If Toys ‘R’ Us' private owners hope to eventually sell the toy store chain, retail consultants say they have to become more proactive about improving the retailer’s performance to contend with discount stores and online competitors.
Private equity players Bain Capital and Kohlberg Kravis Roberts (KKR) and diversified REIT Vornado Realty Trust have owned Toys ‘R’ Us since 2005. The owners had been plotting an IPO for two years as an exit strategy before reversing course in March after realizing the retailer’s performance was too underwhelming to achieve a good valuation. Bain, KKR and Vornado purchased Toys ‘R’ Us in July 2005 for $6.6 billion. Their first misstep was paying too much for the chain, according to Howard Davidowitz, chairman of Davidowitz & Associates Inc., a New York City-based retail consulting and investment banking firm. With the $5.3 billion in debt that Toys ‘R’ Us now carries as a result of the leveraged buyout it will be difficult to dispose of the company without taking a loss. Unlike many other retailers that had been bought in the mid-2000s, Toys ‘R’ Us doesn’t have real estate assets to fall back on—it leases most of its stores.
Plus, “the [public] market has improved somewhat since 2008-2009, but it’s still not great,” says Geno Coradini, executive vice president and retail lead for Texas/Southwest with Jones Lang LaSalle Retail. “There is still some uncertainty today, so depending on your capital needs, you may want to [wait for an IPO] until the market has greater confidence in the economy.”
The timing of the buyout hurt, and not just because of the Great Recession, notes Doug Stephens, head of consulting firm Retail Prophet. Toys ‘R’ Us rose to prominence as baby boomers began to have children, he points out. The current crop of new parents, the much smaller generation X, can’t possibly provide the retailer with the same volume of customers as it had before.
Combine that with Wal-Mart Stores Inc’s and Target’s aggressive expansion into the toy category and with Amazon’s emergence as the go-to online sales channels for all sorts of merchandise and Toys ‘R’ Us finds itself in an increasingly vulnerable spot. It sells the same products as a host of other retailers and does so at higher price points, according to Davidowitz.
For the fourth quarter of 2012, ended Feb. 2, Toys ‘R’ Us reported that its U.S. same-store sales declined 4.5 percent, while international sales fell 5.4 percent. For the full fiscal year, domestic sales fell 3.5 percent and international sales fell 5.0 percent.
“When I did work for them [20 years ago], they had 28 percent of the toy market,” Davidowitz says. “Now they are down to 16 percent. Why did that happen? Because Wal-Mart and Target have been building stores like crazy and increasing their online efforts and sharpening their prices.”“Going public is off the table for years—they have negative sales, they have too much debt and there is no growth in the toy industry.”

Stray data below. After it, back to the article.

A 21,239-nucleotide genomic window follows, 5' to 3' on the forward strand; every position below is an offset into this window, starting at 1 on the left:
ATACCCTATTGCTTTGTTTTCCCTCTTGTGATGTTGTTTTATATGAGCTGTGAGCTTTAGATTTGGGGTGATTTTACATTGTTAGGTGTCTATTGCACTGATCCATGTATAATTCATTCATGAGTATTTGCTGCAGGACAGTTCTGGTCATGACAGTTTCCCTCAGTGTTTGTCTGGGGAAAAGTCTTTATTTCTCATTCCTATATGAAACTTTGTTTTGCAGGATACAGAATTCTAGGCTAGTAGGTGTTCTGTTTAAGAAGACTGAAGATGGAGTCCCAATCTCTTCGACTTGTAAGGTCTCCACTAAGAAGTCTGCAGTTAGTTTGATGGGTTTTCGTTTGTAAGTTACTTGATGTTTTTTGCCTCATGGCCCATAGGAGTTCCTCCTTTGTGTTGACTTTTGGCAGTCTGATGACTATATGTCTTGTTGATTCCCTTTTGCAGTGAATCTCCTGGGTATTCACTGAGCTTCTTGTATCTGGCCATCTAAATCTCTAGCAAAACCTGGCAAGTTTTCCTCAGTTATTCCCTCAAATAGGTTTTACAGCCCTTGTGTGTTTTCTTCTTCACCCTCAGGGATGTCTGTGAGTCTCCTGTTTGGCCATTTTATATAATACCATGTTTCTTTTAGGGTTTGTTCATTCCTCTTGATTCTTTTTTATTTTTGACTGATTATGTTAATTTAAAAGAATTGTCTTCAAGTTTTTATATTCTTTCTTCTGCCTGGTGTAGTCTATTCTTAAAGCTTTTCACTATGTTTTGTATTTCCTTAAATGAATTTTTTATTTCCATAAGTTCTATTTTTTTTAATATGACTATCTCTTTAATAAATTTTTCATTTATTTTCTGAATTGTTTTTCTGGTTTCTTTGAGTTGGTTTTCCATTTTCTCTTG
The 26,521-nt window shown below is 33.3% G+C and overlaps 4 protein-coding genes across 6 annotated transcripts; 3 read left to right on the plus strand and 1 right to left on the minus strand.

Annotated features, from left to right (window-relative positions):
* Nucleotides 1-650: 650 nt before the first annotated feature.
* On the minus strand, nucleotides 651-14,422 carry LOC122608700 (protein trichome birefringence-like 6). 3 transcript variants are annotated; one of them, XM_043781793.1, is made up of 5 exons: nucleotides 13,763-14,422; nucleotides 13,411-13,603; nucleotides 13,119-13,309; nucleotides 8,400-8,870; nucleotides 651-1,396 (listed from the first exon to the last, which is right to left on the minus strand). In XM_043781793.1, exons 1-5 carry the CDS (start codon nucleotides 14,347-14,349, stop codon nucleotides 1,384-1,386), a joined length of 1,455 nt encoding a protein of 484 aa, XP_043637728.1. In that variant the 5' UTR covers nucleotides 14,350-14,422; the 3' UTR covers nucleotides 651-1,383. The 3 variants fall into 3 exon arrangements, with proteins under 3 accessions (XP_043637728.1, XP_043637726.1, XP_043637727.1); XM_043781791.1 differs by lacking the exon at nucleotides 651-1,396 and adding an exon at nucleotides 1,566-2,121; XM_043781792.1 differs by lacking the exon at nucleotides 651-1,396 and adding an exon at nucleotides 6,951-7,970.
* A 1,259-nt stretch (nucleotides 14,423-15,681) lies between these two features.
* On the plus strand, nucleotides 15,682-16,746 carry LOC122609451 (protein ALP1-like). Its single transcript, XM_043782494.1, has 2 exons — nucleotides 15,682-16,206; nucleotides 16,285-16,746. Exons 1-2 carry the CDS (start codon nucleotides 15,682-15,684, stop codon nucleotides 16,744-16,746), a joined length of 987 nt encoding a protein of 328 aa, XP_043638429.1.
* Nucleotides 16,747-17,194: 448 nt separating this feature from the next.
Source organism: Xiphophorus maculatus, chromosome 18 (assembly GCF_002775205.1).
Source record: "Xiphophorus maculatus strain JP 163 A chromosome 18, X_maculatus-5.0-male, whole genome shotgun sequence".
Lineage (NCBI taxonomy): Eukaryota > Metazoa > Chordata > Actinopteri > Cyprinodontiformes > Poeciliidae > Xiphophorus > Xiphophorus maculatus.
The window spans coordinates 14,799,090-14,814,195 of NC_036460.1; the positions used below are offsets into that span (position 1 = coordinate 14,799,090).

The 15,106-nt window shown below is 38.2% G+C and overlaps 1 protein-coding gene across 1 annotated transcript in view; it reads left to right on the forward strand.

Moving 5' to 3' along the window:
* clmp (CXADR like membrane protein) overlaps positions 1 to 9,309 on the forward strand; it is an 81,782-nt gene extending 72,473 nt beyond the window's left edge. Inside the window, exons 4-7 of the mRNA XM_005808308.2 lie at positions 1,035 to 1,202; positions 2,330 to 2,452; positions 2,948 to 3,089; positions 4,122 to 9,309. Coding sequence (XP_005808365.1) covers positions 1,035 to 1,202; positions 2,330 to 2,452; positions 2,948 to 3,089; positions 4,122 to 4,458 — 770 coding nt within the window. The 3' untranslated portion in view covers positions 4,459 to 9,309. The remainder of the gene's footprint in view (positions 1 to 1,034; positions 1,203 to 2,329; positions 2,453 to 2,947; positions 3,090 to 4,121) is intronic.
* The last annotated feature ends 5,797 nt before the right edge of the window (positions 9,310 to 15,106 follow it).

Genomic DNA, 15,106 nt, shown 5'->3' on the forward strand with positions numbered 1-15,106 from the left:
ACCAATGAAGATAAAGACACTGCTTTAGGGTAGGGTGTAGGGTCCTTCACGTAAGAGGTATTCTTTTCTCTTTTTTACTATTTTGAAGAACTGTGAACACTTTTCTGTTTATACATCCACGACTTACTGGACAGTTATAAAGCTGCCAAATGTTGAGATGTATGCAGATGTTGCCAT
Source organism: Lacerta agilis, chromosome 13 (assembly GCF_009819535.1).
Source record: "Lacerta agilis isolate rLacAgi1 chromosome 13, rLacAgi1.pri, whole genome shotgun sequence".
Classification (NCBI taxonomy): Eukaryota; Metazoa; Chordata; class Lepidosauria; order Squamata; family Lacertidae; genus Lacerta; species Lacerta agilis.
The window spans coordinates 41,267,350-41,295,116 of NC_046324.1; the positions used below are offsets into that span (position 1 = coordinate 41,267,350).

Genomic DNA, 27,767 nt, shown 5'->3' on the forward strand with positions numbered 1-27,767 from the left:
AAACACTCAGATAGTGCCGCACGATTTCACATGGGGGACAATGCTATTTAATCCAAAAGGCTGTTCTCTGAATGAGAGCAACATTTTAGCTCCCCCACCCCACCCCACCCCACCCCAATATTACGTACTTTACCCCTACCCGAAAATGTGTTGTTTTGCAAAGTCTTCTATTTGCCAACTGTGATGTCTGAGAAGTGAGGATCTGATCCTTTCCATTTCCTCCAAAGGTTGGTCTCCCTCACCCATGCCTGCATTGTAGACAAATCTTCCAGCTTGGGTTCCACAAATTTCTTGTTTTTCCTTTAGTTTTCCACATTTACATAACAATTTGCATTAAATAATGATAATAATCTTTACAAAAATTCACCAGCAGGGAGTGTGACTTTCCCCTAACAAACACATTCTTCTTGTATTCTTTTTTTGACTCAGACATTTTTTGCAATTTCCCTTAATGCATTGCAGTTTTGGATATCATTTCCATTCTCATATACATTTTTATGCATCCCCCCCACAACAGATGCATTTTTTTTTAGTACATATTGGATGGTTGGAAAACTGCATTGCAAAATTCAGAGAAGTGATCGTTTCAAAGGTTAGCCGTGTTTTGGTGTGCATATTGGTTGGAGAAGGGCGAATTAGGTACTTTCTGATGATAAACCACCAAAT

Toys ‘R’ Us does have some advantages over its peers in other big-box categories because it is the only major bricks-and-mortar specialty toy retailer in the market and because its brand name still holds some caché, according to Stephens.
That means that its owners can try to sell it to another private equity player if they are willing to offer it at a low enough price, says Davidowitz. He notes that Apollo Management L.P. has previously expressed interest in the retailer and might be willing to look at it once again.
“If you sell at a low price, you can fix it and that is one way to fix the problem with the over-leverage, but they all might take a gigantic haircut,” he says of Bain, KKR and Vornado.
Toys ‘R’ Us’ established position in the specialty bricks-and-mortar world also means that it still has the opportunity to right itself if it takes effective measures to improve its online experience and becomes more competitive on pricing. The chain does have an online sales channel, but so far it hasn’t been too proactive about promoting online shopping during the winter holidays or around its customers’ birthdays, according to Stephens. It needs to make its website more community-based and more exciting in order to combat Amazon’s convenience and low pricing, he says.
The chain’s management also has to work on better product assortment and lower prices at the bricks-and-mortar stores, adds Davidowitz. The bottom line is that it can’t keep doing the same thing it always has or it risks ending up in a position similar to Best Buy’s.
As of February, Toys ‘R’ Us operated 1,540 stores in 36 countries, including 875 stores in the United States.